Research Interests and Current Research

My research direction is to develop novel anomaly detection approaches in the internet of things. Substantial work has been done in this area; however, they are based on idealised settings. My work is to develop new statistical theories and methods to identify anomalies in IoT settings accurately and immediately.

Besides, I have a strong interest in applying statistical methods to solve real-world problems.


  • European Meeting of Statisticians (July 2023)
    • Oral: Detecting changes in a distributed system in real-time with unknown parameters: from Gaussian to mixed-type data
  • Paris-Saclay Change Detection Workshop (January 2023)
    • Oral: Online distributed changepoint detection methods for monitoring the Internet of Things
  • Research Student Conference in Probability and Statistics (September 2022)
    • Oral: An online distributed changepoint detection method for monitoring the Internet of Things


  • TakeAim 2024 awards ceremony – runner-up (March 2024)
    • Presentation: Smarter, Safer and More Sustainable Internet of Things Monitoring
  • Florence Nightingale Day (Jan 2024)
    • The Florence Nightingale Day will showcase successful women in mathematics at various stages of their careers, display information about the broad range of possibilities offered by a degree in mathematics or statistics, (see more information:
    • Presentation: My journey: exploring the fascinating world of statistics”.
      • Have you ever thought about what makes a movie really popular at the box office? Does having more money make people happier? And how exactly do viruses spread across different places and over time? These are all projects I worked on during my undergraduate and postgraduate studies. They sparked my curiosity to explore statistics further. Now, as a PhD student, I work on detecting unusual behaviour in data streams: the challenge is to do this as quickly as possible. In this talk, we will explore these projects and I hope to show you how enjoyable statistics can be!
  • Lancaster University summer school (August 2023)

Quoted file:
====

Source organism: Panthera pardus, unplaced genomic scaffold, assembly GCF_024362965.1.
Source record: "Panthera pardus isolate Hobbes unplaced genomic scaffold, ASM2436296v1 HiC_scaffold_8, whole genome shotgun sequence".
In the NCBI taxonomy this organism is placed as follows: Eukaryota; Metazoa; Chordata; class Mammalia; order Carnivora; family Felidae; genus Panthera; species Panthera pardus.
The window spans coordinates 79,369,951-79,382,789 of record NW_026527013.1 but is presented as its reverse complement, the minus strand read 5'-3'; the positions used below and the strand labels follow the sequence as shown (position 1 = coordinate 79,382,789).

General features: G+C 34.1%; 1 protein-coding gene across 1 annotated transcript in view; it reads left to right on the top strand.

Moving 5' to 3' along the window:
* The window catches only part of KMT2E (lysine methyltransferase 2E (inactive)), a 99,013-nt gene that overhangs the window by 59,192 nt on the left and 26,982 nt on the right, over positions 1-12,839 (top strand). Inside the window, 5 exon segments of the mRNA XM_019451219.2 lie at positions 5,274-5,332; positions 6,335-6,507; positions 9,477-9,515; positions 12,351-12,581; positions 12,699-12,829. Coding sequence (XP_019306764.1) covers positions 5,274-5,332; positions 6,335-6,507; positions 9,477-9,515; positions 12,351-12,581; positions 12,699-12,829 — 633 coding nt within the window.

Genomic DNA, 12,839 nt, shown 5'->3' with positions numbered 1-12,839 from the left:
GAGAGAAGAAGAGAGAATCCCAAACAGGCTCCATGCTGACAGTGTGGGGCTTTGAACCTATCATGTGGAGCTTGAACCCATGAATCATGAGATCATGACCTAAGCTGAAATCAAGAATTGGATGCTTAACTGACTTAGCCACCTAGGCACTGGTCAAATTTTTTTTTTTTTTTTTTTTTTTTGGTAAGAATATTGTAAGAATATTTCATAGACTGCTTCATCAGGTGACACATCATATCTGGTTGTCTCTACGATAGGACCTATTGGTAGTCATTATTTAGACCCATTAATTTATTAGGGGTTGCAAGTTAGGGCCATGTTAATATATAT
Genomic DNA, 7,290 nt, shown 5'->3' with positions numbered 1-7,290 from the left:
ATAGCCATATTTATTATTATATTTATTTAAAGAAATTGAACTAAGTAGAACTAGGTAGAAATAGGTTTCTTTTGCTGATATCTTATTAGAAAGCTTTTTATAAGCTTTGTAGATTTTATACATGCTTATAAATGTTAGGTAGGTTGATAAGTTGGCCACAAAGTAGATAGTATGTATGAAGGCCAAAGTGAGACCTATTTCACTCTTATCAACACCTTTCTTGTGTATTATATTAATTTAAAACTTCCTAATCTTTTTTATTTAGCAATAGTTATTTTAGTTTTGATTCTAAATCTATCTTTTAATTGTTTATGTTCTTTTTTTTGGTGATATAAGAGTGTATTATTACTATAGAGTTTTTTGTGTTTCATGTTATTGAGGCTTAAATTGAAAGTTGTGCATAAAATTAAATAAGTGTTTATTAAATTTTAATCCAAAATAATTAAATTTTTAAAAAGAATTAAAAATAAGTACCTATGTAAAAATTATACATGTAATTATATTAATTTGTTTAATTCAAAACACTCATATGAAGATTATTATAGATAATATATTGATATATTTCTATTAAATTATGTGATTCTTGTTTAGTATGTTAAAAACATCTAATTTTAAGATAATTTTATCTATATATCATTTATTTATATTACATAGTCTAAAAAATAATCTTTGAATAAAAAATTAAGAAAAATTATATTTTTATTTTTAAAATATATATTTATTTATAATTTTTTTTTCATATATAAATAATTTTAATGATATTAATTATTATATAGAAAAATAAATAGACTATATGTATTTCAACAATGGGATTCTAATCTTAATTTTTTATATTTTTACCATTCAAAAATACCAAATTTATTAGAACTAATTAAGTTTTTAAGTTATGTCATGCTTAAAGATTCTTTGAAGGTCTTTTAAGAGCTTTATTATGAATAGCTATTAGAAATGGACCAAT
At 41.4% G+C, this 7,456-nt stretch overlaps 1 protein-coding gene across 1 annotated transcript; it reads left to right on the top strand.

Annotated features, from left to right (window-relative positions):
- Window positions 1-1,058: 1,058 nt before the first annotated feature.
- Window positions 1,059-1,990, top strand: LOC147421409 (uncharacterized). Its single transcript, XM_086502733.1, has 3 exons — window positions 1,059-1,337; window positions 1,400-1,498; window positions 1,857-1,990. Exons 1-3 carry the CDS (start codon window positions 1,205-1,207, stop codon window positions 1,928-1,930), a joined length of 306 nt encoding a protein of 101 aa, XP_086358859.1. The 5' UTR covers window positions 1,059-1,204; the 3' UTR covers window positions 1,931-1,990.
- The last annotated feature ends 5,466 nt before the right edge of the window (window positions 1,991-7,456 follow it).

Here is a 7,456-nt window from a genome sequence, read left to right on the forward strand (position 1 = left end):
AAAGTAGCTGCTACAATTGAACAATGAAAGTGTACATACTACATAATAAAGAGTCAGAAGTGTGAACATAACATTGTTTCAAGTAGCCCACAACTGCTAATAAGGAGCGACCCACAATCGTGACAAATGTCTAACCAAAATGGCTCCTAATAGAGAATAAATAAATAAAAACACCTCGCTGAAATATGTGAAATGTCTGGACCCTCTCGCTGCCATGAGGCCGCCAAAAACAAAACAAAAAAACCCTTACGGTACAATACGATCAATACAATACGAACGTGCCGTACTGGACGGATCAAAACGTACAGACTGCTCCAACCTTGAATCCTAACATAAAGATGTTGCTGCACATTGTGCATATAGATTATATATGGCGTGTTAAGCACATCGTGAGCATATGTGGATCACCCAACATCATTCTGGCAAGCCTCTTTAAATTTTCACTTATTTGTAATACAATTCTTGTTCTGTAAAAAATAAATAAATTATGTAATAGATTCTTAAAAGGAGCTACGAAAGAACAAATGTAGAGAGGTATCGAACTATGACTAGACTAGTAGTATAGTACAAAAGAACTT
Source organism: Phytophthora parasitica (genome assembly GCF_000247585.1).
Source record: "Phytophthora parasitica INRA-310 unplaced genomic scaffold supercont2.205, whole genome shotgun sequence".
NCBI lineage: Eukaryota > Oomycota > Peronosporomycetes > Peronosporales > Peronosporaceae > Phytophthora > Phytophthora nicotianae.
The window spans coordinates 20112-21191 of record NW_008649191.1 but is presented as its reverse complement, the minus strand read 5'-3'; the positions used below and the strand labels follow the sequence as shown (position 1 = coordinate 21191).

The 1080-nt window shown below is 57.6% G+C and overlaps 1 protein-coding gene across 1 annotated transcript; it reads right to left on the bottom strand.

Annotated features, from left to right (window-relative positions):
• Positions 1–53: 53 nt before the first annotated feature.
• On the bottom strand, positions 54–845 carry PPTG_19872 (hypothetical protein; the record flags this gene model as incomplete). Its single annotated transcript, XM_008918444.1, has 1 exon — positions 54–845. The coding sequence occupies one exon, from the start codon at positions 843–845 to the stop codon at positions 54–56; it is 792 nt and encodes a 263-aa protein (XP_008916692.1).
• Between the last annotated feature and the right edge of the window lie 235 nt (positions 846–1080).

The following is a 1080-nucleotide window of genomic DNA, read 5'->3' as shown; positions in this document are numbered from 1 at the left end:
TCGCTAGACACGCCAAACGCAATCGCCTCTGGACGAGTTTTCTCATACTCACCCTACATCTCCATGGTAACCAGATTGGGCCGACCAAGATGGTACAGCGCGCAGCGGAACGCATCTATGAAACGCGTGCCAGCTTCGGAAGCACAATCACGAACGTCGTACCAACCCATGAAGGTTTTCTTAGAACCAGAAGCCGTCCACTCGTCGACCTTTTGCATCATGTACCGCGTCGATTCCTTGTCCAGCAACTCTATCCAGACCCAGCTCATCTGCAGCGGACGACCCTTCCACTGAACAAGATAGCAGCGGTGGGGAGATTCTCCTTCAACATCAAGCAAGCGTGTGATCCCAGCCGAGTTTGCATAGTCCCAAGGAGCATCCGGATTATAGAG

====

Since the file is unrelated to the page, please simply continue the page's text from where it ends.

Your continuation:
• Steps to University for Mathematics Students (May 2023) – aimed at Year 12 girls
    • Presentation: Exploring the Fascinating World of Statistics (

Teaching Assistant


  • MATH336: Machine Learning
  • MESME (Mathematics Education for Social Mobility and Excellence) mentor: supports students from all backgrounds to achieve mathematical excellence so that they feel more confident as mathematicians and go on to have a greater range of future personal and employment choices. (see information:


  • MATH104: Statistics
  • MSCI212: Statistical Methods for Business
  • MATH331: Bayesian Inference


  • MSCI212: Statistical Methods for Business
  • MSCI562: Intelligent Data Analysis and Visualisation
  • MSCI580: Analytics in Practice


  • Investigating the effects of temporal biased sampling and population temporal trend on a phylogeography method based on the structured coalescent

Statistical phylogeography is a statistical method which is based on the Full Bayesian method and Continuous Time Markov Chain, which could be used to find out the origin location and time, and the transmission route of the virus. Temporal biased sampling is introduced by inappropriate sampling method, and population temporal trend is a common phenomenon in evolution. By simulating four different scenarios, we evaluated the effect of MASCOT (which is a phylogeography method based on the Forward-Backward algorithm) under such situations. Thus, we draw a conclusion that MASCOT is not suitable to analyse genetic data having temporal biased sampling.